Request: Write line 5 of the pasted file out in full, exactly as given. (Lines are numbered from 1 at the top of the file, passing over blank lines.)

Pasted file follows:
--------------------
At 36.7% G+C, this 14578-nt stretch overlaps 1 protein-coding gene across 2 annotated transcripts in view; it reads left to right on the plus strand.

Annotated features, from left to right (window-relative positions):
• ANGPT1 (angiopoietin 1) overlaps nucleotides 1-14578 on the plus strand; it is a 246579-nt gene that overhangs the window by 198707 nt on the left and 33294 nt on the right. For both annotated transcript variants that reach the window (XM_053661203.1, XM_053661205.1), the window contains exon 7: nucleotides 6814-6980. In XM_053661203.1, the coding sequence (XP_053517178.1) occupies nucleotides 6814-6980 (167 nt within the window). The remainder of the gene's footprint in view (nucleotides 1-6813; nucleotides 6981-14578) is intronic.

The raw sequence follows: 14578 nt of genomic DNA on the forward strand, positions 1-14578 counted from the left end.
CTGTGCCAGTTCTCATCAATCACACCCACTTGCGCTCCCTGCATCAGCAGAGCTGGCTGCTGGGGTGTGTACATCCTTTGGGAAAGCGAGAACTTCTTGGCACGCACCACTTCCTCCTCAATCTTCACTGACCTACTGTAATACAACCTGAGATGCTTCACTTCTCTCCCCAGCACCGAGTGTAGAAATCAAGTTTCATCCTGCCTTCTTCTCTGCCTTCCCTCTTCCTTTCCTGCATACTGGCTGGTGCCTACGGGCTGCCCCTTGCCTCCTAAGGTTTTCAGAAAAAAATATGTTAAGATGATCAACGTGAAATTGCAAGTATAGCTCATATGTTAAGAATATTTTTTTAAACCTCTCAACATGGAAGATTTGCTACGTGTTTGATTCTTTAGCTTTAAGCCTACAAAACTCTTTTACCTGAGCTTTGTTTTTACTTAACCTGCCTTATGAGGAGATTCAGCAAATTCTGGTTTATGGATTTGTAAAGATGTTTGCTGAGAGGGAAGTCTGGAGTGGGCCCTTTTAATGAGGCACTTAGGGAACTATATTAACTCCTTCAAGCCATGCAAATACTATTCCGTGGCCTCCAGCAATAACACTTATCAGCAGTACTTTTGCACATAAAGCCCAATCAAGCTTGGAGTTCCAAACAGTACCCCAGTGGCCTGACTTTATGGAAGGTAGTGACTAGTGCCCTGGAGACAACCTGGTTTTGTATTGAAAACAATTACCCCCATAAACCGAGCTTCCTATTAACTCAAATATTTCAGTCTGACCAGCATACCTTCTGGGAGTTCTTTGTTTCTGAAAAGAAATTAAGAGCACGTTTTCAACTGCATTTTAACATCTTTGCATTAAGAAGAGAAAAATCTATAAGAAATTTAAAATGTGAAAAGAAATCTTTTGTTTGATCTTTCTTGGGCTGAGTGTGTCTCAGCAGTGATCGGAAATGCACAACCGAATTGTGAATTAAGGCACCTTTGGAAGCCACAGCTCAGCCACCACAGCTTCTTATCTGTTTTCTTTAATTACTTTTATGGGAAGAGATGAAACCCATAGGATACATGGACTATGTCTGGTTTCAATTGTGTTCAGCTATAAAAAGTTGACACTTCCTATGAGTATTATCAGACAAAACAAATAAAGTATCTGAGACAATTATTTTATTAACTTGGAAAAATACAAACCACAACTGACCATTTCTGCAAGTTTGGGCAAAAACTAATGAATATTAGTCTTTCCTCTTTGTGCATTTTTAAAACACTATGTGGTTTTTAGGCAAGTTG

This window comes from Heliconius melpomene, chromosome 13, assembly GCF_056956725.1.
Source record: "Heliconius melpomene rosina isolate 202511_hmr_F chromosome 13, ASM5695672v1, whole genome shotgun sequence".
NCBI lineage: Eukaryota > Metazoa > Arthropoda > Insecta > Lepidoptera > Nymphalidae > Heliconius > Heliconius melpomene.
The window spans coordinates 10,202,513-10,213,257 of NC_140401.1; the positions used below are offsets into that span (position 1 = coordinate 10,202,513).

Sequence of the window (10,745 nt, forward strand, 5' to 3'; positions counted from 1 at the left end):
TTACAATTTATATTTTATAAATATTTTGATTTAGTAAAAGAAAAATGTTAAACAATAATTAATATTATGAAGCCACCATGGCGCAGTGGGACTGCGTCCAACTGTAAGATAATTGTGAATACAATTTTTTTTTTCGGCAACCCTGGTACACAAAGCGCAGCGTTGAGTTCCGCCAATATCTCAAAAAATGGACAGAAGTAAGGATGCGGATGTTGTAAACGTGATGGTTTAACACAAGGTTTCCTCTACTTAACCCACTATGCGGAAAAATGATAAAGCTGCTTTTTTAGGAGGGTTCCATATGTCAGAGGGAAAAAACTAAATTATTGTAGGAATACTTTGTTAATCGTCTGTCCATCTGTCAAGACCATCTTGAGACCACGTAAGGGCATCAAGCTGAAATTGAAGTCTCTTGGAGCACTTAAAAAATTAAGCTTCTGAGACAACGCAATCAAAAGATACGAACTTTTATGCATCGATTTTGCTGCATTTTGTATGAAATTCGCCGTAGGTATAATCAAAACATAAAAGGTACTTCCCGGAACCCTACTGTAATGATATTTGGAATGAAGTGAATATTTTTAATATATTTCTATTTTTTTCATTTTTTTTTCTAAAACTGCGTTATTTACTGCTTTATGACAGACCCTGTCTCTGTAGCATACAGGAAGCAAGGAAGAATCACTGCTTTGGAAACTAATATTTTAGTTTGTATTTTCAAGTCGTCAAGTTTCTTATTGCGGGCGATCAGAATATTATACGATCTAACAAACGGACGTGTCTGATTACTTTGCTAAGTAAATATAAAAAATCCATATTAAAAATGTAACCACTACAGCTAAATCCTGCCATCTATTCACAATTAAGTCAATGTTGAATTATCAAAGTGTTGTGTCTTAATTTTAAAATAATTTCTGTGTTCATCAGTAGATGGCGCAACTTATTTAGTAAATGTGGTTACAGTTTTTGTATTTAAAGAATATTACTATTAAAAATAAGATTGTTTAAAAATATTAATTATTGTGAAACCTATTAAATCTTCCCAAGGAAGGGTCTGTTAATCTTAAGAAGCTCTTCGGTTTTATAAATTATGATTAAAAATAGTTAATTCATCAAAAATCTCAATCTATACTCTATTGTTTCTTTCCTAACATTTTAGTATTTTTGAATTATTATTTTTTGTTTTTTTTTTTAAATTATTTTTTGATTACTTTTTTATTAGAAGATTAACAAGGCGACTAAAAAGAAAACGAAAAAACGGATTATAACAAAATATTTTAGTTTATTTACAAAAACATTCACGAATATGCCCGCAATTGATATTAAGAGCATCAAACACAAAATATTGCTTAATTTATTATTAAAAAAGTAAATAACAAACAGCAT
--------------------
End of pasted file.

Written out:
CTGTGCCAGTTCTCATCAATCACACCCACTTGCGCTCCCTGCATCAGCAGAGCTGGCTGCTGGGGTGTGTACATCCTTTGGGAAAGCGAGAACTTCTTGGCACGCACCACTTCCTCCTCAATCTTCACTGACCTACTGTAATACAACCTGAGATGCTTCACTTCTCTCCCCAGCACCGAGTGTAGAAATCAAGTTTCATCCTGCCTTCTTCTCTGCCTTCCCTCTTCCTTTCCTGCATACTGGCTGGTGCCTACGGGCTGCCCCTTGCCTCCTAAGGTTTTCAGAAAAAAATATGTTAAGATGATCAACGTGAAATTGCAAGTATAGCTCATATGTTAAGAATATTTTTTTAAACCTCTCAACATGGAAGATTTGCTACGTGTTTGATTCTTTAGCTTTAAGCCTACAAAACTCTTTTACCTGAGCTTTGTTTTTACTTAACCTGCCTTATGAGGAGATTCAGCAAATTCTGGTTTATGGATTTGTAAAGATGTTTGCTGAGAGGGAAGTCTGGAGTGGGCCCTTTTAATGAGGCACTTAGGGAACTATATTAACTCCTTCAAGCCATGCAAATACTATTCCGTGGCCTCCAGCAATAACACTTATCAGCAGTACTTTTGCACATAAAGCCCAATCAAGCTTGGAGTTCCAAACAGTACCCCAGTGGCCTGACTTTATGGAAGGTAGTGACTAGTGCCCTGGAGACAACCTGGTTTTGTATTGAAAACAATTACCCCCATAAACCGAGCTTCCTATTAACTCAAATATTTCAGTCTGACCAGCATACCTTCTGGGAGTTCTTTGTTTCTGAAAAGAAATTAAGAGCACGTTTTCAACTGCATTTTAACATCTTTGCATTAAGAAGAGAAAAATCTATAAGAAATTTAAAATGTGAAAAGAAATCTTTTGTTTGATCTTTCTTGGGCTGAGTGTGTCTCAGCAGTGATCGGAAATGCACAACCGAATTGTGAATTAAGGCACCTTTGGAAGCCACAGCTCAGCCACCACAGCTTCTTATCTGTTTTCTTTAATTACTTTTATGGGAAGAGATGAAACCCATAGGATACATGGACTATGTCTGGTTTCAATTGTGTTCAGCTATAAAAAGTTGACACTTCCTATGAGTATTATCAGACAAAACAAATAAAGTATCTGAGACAATTATTTTATTAACTTGGAAAAATACAAACCACAACTGACCATTTCTGCAAGTTTGGGCAAAAACTAATGAATATTAGTCTTTCCTCTTTGTGCATTTTTAAAACACTATGTGGTTTTTAGGCAAGTTG